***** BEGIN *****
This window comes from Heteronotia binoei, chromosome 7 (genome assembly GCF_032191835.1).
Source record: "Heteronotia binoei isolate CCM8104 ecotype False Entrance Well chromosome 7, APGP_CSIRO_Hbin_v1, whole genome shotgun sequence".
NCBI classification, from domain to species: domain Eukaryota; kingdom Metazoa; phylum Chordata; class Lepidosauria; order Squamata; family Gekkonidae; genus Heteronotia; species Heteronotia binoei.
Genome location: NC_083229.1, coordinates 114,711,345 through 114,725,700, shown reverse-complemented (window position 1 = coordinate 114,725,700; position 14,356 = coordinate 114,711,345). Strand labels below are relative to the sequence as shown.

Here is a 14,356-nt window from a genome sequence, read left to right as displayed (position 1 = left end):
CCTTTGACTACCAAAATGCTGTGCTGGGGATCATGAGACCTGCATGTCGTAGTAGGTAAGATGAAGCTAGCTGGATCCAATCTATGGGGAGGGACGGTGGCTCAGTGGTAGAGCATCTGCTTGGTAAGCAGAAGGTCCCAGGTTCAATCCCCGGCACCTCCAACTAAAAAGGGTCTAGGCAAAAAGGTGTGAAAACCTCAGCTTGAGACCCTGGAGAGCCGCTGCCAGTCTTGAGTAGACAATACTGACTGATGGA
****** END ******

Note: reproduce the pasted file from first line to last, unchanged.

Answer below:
This window comes from Heteronotia binoei, chromosome 7 (genome assembly GCF_032191835.1).
Source record: "Heteronotia binoei isolate CCM8104 ecotype False Entrance Well chromosome 7, APGP_CSIRO_Hbin_v1, whole genome shotgun sequence".
NCBI classification, from domain to species: domain Eukaryota; kingdom Metazoa; phylum Chordata; class Lepidosauria; order Squamata; family Gekkonidae; genus Heteronotia; species Heteronotia binoei.
Genome location: NC_083229.1, coordinates 114,711,345 through 114,725,700, shown reverse-complemented (window position 1 = coordinate 114,725,700; position 14,356 = coordinate 114,711,345). Strand labels below are relative to the sequence as shown.

Here is a 14,356-nt window from a genome sequence, read left to right as displayed (position 1 = left end):
CCTTTGACTACCAAAATGCTGTGCTGGGGATCATGAGACCTGCATGTCGTAGTAGGTAAGATGAAGCTAGCTGGATCCAATCTATGGGGAGGGACGGTGGCTCAGTGGTAGAGCATCTGCTTGGTAAGCAGAAGGTCCCAGGTTCAATCCCCGGCACCTCCAACTAAAAAGGGTCTAGGCAAAAAGGTGTGAAAACCTCAGCTTGAGACCCTGGAGAGCCGCTGCCAGTCTTGAGTAGACAATACTGACTGATGGA